The Ogbournes of Wootton Bassett, Wiltshire, England
It is ironical that when the distinguished American Professor William Fielding Ogburn was Visiting Professor at Nuffield College, Oxford (1952-1953), he made great efforts to trace Ogb**rn*s in the UK, and wrote to many parish priest in the Thames Valley area, asking if there were Ogb**rn*s in the church register, but the records of these enquiries kindly copied to us by his son Fielding Ogburn show that his father drew a near complete blank. Had he written to the parish of Wootton Bassett he would have felt he was getting somewhere, though we knew nothing about the history of our name at that time.
The Ogbournes of Wootton Bassett appear regularly in early records of the town, but relatively few daring Ogbourne exploits have been found.
Wootton Bassett was struck by ‘The Plague’, also known as ‘The Black Death‘ for 16 weeks from 25th April 1645 though no mention of burials of Ogbournes was found in that period.
In July of 1803 the Mayor, Mr Hollister displayed a poster making an impassioned plea for volunteers to join a militia to resist a feared attack by Napoleon Bonaparte. “If it succeeded all true Britons would be sacrificed to French Ambition, such as plunder, massacre, debauchery and other diabolical mischief” it read. Thomas Ogbourne answered the call and demonstrated his willingness to distinguish himself by volunteering. A plaque is displayed in the Town Hall to attest to this, pictured here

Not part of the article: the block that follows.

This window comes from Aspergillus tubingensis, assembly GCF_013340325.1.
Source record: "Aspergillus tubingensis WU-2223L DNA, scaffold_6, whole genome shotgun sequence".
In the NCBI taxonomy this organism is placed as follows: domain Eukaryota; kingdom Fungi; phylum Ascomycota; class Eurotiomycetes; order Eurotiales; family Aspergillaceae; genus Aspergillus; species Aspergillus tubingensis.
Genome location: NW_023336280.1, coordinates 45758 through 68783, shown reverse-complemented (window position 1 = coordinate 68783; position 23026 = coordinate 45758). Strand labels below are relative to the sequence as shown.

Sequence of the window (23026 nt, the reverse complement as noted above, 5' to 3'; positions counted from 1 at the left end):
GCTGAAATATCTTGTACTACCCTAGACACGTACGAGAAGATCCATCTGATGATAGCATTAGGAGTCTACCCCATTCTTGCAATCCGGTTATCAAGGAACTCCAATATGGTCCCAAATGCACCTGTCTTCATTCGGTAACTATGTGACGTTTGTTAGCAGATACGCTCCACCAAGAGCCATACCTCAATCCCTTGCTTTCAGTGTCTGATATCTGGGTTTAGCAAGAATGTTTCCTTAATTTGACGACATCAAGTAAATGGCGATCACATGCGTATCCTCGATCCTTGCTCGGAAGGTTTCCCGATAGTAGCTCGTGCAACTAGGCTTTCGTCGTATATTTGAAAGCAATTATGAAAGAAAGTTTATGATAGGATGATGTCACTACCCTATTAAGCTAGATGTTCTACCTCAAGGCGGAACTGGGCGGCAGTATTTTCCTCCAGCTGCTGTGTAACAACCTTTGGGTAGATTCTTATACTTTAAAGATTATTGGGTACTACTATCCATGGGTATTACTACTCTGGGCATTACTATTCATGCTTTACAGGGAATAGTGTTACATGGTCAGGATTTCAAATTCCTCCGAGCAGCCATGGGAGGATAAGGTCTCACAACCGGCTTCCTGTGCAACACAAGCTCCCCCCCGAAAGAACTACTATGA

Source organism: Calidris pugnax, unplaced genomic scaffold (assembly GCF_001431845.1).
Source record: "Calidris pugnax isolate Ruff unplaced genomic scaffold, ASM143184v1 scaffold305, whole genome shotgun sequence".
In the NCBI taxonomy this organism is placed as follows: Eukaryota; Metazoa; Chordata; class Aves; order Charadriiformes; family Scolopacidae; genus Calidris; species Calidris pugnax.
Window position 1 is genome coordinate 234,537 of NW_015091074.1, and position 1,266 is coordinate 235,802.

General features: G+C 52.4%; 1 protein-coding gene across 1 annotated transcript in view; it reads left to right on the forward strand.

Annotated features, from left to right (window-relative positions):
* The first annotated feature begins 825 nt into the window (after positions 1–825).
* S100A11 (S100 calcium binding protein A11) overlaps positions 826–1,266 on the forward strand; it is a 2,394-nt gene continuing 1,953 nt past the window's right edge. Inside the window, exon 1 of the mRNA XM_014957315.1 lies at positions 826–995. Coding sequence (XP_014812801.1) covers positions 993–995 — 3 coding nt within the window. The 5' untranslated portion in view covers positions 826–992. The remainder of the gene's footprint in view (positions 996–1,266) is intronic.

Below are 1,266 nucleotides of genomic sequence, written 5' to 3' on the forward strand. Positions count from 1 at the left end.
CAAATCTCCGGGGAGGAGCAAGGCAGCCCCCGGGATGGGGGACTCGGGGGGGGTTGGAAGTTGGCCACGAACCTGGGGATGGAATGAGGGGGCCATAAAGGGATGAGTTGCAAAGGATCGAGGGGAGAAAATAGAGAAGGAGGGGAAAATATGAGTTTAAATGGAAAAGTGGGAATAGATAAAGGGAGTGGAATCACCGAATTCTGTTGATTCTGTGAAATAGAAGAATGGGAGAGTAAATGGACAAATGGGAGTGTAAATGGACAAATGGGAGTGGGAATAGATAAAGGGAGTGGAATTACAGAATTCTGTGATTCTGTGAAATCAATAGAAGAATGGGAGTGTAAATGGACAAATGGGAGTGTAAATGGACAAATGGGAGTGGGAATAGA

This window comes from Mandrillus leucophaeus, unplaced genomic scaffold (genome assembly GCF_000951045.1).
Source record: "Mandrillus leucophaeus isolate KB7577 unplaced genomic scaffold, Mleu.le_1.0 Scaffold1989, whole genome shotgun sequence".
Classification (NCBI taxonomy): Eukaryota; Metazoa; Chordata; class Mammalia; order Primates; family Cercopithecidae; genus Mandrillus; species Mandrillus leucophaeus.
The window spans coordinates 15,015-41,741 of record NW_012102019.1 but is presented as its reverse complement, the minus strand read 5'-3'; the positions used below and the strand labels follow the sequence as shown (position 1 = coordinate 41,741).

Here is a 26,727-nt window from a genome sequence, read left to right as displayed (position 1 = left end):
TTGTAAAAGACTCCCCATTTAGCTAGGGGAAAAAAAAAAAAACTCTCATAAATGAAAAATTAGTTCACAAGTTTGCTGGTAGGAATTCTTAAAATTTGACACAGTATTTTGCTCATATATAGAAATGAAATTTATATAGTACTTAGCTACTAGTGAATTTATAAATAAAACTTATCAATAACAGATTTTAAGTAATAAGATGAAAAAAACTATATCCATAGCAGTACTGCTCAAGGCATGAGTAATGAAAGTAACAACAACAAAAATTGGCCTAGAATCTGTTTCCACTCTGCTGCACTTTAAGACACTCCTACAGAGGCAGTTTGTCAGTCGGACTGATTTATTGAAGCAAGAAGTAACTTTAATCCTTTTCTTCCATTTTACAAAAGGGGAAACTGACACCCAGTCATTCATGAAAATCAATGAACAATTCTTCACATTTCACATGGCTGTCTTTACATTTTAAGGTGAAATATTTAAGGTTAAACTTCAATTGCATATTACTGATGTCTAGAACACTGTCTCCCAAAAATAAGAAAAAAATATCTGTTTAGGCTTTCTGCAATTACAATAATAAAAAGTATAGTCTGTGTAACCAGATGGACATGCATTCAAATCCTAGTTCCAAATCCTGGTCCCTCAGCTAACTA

References to the church in early records go back as far as 1200, and in 1264 Phillip Bassett asked leave of the Pope to build his own chapel at Vastern “in consequence of his being at a distance from the church in Wodeton” In the centuries prior to the 17th the name crops up in official records in the Kingsbridge hundred, a small area of Wiltshire of which Wootton Bassett was the principal town.
For more information visit the Royal Wootton Bassett Town Council website